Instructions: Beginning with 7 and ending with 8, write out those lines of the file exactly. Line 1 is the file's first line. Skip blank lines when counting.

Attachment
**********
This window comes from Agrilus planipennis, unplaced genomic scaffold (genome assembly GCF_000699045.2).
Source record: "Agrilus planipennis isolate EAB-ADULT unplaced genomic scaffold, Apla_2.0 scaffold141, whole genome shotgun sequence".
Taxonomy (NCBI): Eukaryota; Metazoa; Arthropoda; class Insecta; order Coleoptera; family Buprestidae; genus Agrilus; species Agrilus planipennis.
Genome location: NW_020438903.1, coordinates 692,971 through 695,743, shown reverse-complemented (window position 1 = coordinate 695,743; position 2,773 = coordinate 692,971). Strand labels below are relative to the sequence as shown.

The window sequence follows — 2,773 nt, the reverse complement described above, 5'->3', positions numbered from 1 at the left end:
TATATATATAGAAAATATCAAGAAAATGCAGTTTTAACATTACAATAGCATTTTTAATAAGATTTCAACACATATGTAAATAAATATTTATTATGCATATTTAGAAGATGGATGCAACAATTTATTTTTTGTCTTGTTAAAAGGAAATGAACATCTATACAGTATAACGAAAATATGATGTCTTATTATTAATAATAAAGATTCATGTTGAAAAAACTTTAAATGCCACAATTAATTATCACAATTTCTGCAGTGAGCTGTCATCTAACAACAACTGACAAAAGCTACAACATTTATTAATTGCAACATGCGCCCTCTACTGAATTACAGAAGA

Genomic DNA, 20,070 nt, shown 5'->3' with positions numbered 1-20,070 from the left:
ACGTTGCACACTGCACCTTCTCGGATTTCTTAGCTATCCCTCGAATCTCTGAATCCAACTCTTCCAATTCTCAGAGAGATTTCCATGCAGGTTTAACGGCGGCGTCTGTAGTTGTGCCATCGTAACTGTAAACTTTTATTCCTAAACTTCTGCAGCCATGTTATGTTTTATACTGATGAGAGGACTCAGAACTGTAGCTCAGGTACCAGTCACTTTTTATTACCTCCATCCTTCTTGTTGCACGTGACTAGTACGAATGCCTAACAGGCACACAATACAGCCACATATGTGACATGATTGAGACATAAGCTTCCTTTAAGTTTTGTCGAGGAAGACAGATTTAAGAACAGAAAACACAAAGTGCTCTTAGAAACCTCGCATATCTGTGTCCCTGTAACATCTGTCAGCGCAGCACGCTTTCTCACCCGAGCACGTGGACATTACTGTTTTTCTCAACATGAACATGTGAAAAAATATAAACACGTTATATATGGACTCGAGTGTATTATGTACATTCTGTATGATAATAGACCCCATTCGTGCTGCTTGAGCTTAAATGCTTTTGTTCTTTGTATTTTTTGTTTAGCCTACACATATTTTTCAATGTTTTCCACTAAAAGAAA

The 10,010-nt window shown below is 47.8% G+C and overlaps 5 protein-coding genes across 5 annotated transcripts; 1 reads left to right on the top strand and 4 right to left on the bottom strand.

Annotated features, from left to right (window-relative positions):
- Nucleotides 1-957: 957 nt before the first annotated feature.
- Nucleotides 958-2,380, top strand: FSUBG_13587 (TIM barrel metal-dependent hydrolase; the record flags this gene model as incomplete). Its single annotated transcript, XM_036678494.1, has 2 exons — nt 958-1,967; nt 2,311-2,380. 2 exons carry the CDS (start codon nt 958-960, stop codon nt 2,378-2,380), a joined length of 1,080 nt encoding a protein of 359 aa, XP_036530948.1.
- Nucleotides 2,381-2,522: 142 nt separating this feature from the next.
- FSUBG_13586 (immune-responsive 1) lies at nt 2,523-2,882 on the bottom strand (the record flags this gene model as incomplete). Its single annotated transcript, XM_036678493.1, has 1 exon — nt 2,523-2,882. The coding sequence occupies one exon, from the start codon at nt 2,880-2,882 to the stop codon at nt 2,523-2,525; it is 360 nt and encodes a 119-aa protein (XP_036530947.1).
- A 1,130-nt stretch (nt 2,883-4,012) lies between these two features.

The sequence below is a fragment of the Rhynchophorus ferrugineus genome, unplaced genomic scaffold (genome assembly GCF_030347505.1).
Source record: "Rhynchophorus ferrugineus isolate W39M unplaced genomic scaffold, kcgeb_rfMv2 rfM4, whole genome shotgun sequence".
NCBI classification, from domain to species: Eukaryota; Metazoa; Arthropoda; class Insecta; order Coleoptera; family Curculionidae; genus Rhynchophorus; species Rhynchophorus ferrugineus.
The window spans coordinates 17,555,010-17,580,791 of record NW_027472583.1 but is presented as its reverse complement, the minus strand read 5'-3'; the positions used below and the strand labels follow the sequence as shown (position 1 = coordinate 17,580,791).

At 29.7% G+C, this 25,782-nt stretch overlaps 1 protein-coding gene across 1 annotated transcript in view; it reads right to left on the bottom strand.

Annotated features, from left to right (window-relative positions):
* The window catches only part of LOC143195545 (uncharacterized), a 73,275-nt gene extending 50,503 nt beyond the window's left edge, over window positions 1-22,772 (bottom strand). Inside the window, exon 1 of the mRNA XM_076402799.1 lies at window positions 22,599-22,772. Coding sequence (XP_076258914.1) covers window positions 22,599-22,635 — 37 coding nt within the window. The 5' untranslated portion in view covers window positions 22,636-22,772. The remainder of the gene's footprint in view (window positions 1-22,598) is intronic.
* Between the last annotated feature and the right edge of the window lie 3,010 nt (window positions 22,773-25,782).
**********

Genomic DNA, 20,070 nt, shown 5'->3' with positions numbered 1-20,070 from the left:
ACGTTGCACACTGCACCTTCTCGGATTTCTTAGCTATCCCTCGAATCTCTGAATCCAACTCTTCCAATTCTCAGAGAGATTTCCATGCAGGTTTAACGGCGGCGTCTGTAGTTGTGCCATCGTAACTGTAAACTTTTATTCCTAAACTTCTGCAGCCATGTTATGTTTTATACTGATGAGAGGACTCAGAACTGTAGCTCAGGTACCAGTCACTTTTTATTACCTCCATCCTTCTTGTTGCACGTGACTAGTACGAATGCCTAACAGGCACACAATACAGCCACATATGTGACATGATTGAGACATAAGCTTCCTTTAAGTTTTGTCGAGGAAGACAGATTTAAGAACAGAAAACACAAAGTGCTCTTAGAAACCTCGCATATCTGTGTCCCTGTAACATCTGTCAGCGCAGCACGCTTTCTCACCCGAGCACGTGGACATTACTGTTTTTCTCAACATGAACATGTGAAAAAATATAAACACGTTATATATGGACTCGAGTGTATTATGTACATTCTGTATGATAATAGACCCCATTCGTGCTGCTTGAGCTTAAATGCTTTTGTTCTTTGTATTTTTTGTTTAGCCTACACATATTTTTCAATGTTTTCCACTAAAAGAAA